Telus was hardest hit when its stock fell 6.7 per cent on speculation that the deal could open greater competition in Alberta and British Columbia. Rogers Communications Inc. dropped 5.6 per cent on fears of more competition in Ontario but BCE Inc.’s shares slipped just 1.5 per cent.
Shaw is offering $1.6 billion for Wind. That’s could be considered a steep price for a company that was valued at under $300 million a year ago.
But Shaw stands to gain Wind’s valuable spectrum licenses and mobile network that serves some 940,000 customers in Alberta, B.C. and Ontario. That’s still customer based when compared to the customer base of the Big Three – Bell, Rogers and Telus.
However, if the deal is approved (regulatory and government approvals are expected to come within the first half of 2016) a Wind purchase would enable Shaw to eliminate the sidestep the costs and risks associated with building its own mobile network while providing it an opportunity to offer bundled services that include Internet, home phone, television and now wireless service to its suddenly larger customer base.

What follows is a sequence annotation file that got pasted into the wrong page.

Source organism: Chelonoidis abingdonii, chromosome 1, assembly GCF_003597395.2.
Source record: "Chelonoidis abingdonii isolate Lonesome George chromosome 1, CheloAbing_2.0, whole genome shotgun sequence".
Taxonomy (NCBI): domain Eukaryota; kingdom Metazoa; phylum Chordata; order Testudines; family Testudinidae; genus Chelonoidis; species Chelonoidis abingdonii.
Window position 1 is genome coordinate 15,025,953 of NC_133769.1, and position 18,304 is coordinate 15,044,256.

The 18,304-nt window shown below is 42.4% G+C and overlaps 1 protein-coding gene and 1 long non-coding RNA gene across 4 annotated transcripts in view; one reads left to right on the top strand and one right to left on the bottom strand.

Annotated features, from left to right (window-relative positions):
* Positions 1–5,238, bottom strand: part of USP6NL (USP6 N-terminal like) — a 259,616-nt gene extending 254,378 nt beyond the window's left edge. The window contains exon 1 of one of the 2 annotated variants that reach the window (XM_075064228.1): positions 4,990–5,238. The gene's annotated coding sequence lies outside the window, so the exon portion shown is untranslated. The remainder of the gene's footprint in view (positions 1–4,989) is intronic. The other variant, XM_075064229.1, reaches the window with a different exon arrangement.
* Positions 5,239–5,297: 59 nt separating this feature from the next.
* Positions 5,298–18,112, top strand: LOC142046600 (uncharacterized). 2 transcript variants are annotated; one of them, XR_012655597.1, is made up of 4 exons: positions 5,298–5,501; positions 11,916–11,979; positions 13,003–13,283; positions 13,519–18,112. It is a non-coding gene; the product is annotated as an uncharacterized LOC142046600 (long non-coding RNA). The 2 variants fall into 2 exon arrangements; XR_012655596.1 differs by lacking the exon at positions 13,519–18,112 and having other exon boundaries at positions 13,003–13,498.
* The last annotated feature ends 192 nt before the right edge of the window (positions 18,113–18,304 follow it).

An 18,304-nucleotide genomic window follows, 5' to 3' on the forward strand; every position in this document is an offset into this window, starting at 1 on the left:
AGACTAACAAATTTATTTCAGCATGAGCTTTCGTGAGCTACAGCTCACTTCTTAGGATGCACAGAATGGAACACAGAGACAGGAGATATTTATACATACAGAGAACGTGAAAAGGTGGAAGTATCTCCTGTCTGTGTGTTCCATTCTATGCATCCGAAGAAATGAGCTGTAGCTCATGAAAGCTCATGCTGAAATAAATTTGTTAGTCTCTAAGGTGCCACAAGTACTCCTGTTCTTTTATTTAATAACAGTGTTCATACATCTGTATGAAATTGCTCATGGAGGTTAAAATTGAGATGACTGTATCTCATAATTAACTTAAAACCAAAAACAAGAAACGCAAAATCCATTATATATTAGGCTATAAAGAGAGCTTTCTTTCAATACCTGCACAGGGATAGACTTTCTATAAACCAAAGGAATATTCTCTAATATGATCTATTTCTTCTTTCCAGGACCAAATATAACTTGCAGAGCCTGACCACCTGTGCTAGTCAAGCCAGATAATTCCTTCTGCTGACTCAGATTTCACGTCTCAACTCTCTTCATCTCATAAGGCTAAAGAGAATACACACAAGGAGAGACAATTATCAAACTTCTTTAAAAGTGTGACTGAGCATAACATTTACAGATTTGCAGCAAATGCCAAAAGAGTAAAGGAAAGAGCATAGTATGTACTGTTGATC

Such a scenario could effectively turn a Shaw-Wind partnership into a fourth major player in the Canadian mobile market. That’s something that consumer watchdogs and the federal government have been looking for.
For years, Canadians have been paying some of the highest prices in the world for mobile services. Lack of competition in the market has been blamed for it.
In recent years, the government has introduced a series of legislation that favour new entrants like Wind, Public Mobile and Mobilicity such as allowing them to purchase broadband from the incumbents at wholesale prices and allocating spectrum for the smaller players to purchase.
Still it has been a perpetual uphill battle for the smaller players. Wind continues to struggle while Mobilicity was bought by Rogers and Telus snapped up Public Mobile.
Whether Shaw will retain Wind’s lower prices is still up in the air, according to, David Christopher of OpenMedia.
“We’ve campaigned for years for a greater choice in our broken telecom market and today’s move should mean a viable fourth option for all Canadian consumers,” he said. “However given Shaw’s poor record as Canada’s most expensive Internet providers, we’re not holding our breath for lower wireless prices.”
For new entrants to be able to enter the mobile market, the government and the Canadian Radio-television Telecommunications Commission need to ensure a level playing field, said Christopher.
Shaw’s move, he said, illustrates that new “further action” need to be done to provide new entrants cost-based access to wireless networks.
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